4 minute read

Sugar tax could lead to wholesale changes: Price or Flavour?



The government announced the so-called “sugar tax” on soft drinks back in 2016, but it’s only now that’s it been implemented.[1].

Critics say over indulging on sugar-sweetened drinks can cause child obesity, tooth decay and diabetes. Money raised will go towards funding school sports.

6 April 2018 was the big date and it’s easy to see the impact in supermarkets and shops around the country, with prices of full-sugar versions up to 14% more expensive than their diet counterparts[2].

But the lead up to the new tax implementation left manufacturers in a bit of a pickle; do they attempt to tweak their recipes in order to avoid the tax, do nothing and simply raise prices, or change the size of the bottles the drinks are sold in to avoid it? It’s thought that the tax applies to around one in five soft drinks sold in the UK. With drinks containing more than 5g of sugar per 100ml taxed at 18p a litre, and those with over 8g per 100ml taxed at 24p, the potential tax figures have given food for thought to the boardrooms of drinks makers in the UK.

Scotland’s famous drinks brand Irn Bru, made by Barr’s, have opted to edit their recipe. Whilst this may be the most healthy and nutritious option, they ran into a social media storm with dedicated fans of the drink venting their frustrations on various platforms, indicating their willingness to pay more money as long as the product doesn’t change.[3] Over 42,000 fans registered their disappointment, but Barr’s have claimed that 9 in 10 couldn’t tell the difference between the two recipes in blind taste tests. It remains to be seen how the dedicated consumers take to the new recipe, and we’re sure to be watching how Irn Bru sales are impacted after April when the new version will be the only one available.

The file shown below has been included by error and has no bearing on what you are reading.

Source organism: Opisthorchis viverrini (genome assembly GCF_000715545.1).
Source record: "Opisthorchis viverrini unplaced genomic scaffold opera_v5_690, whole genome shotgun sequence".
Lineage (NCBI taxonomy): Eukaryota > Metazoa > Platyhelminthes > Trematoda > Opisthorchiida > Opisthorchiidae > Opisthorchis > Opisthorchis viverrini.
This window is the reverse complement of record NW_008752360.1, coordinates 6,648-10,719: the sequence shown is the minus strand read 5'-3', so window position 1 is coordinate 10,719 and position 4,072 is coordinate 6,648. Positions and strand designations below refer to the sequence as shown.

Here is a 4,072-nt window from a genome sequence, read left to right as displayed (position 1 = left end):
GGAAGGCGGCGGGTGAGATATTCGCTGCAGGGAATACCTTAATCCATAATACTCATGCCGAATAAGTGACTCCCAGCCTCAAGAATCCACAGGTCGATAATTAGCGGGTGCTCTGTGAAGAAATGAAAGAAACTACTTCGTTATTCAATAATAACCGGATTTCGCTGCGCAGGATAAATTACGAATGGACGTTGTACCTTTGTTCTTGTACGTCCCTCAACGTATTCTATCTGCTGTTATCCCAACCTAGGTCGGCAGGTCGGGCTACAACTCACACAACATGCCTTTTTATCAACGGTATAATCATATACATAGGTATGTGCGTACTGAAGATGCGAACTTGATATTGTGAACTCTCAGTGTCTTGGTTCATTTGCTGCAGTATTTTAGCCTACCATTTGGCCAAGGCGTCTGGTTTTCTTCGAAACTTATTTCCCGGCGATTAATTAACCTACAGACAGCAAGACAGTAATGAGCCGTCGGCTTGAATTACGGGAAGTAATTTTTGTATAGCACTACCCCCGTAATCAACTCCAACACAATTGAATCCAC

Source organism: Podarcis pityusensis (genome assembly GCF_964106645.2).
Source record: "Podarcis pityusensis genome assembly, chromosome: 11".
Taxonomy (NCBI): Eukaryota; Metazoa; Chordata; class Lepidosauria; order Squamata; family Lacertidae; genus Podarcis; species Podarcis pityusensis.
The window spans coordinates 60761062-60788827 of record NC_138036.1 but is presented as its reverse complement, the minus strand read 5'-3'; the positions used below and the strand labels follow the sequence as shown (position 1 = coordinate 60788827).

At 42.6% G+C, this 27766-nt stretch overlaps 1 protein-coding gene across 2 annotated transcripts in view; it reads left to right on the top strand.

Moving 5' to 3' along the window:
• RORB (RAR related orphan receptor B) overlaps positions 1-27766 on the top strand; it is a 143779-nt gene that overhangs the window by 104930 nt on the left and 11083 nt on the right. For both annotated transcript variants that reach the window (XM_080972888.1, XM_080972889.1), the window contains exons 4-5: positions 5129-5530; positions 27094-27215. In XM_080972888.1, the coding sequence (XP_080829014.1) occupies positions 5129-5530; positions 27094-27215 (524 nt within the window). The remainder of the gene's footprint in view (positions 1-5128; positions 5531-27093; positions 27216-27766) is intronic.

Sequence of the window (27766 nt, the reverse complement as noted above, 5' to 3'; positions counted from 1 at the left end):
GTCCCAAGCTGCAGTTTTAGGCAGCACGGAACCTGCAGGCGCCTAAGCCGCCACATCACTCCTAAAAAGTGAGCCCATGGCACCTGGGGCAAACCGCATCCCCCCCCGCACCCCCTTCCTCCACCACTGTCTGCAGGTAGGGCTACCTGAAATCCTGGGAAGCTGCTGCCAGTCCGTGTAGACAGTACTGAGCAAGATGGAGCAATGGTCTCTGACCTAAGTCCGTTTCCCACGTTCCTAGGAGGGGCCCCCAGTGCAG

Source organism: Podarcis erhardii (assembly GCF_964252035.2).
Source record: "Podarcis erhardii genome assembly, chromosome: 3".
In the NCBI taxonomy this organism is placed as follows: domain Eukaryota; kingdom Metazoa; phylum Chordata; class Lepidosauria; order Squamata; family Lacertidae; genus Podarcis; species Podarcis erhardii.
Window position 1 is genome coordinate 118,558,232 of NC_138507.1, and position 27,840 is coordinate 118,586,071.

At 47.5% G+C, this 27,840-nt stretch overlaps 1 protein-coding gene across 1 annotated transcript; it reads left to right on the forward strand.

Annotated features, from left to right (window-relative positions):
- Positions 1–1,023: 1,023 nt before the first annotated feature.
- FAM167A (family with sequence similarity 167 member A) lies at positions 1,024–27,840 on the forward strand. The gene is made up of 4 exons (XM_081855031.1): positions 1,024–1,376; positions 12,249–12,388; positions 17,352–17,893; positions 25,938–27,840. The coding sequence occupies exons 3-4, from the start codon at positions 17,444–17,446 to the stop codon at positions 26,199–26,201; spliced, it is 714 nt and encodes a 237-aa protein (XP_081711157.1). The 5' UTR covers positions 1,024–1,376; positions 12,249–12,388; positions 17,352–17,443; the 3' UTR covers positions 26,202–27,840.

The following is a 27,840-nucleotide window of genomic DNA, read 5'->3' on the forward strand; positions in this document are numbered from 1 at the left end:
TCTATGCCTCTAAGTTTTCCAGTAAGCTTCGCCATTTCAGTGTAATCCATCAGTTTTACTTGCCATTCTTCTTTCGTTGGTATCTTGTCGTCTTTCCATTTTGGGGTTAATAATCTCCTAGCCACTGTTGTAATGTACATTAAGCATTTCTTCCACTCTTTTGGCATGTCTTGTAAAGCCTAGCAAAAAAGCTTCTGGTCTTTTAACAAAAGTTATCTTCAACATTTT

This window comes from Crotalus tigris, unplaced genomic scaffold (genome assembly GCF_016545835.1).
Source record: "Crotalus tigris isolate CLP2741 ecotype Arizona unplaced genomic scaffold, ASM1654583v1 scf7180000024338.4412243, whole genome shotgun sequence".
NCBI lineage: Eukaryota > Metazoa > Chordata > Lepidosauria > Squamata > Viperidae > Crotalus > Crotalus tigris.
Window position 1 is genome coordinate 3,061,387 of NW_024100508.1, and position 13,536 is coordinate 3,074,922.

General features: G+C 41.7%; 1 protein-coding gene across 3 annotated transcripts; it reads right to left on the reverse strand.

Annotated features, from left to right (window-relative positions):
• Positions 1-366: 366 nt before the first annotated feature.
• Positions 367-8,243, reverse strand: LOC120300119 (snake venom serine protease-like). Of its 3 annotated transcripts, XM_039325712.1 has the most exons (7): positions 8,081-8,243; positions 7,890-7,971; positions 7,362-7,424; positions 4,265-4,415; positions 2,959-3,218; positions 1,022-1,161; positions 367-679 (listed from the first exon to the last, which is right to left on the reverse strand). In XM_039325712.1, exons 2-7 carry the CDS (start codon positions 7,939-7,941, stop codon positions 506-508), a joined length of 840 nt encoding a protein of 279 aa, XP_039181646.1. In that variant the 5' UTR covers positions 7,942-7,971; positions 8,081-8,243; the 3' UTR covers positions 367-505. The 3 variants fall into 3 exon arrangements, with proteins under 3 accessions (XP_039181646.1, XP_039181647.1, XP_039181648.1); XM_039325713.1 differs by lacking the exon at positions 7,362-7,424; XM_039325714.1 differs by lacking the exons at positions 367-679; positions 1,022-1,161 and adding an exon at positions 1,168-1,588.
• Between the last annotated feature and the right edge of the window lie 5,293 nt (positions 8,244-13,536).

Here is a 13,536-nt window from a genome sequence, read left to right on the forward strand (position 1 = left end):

Coca-Cola have gone down a slightly different route. Whilst happy to edit recipes for other brands such as Fanta and Sprite, Coca Cola Classic has been a closely guarded recipe since the formation of the company in 1886. With the so-called ‘New Coke’ debacle from 1985 a classic example of a marketing fail, which forced Coca-Cola to switch back to the old recipe after just 59 days, executives clearly felt they daren’t change anything this time round. [4]Instead, to combat the sugar tax, the RRP of a large bottle has changed from £1.79 to £1.99, and the sizing shrinking from 1.75L to 1.5L. This is potentially a good move, as it reinforces the message that it should be drunk in moderation due to the smaller pack size. But why change a classic recipe when it’s likely to cause a huge backlash?

We’ll be watching with interest to see how sales perform now the new tax regime is live. Who will fare better? Companies with the same recipe but a higher price point? Or those who’ve opted to reduce sugar content, making their product slightly healthier but potentially losing a part of why their product was popular in the first place?

[1] http://www.independent.co.uk/news/uk/politics/budget-2017-sugar-tax-philip-hammond-fight-obesity-child-weight-gain-fizzy-drinks-a7618316.html

[2] http://www.mysupermarket.co.uk/sainsburys-price-comparison/Soft_Drinks/Coca_Cola_330ml.html

[3] http://www.independent.co.uk/life-style/food-and-drink/irn-bru-recipe-change-low-sugar-production-latest-a8152636.html

[4] https://www.theguardian.com/society/2018/jan/05/coca-cola-to-sell-smaller-bottles-at-higher-prices-in-response-to-sugar-tax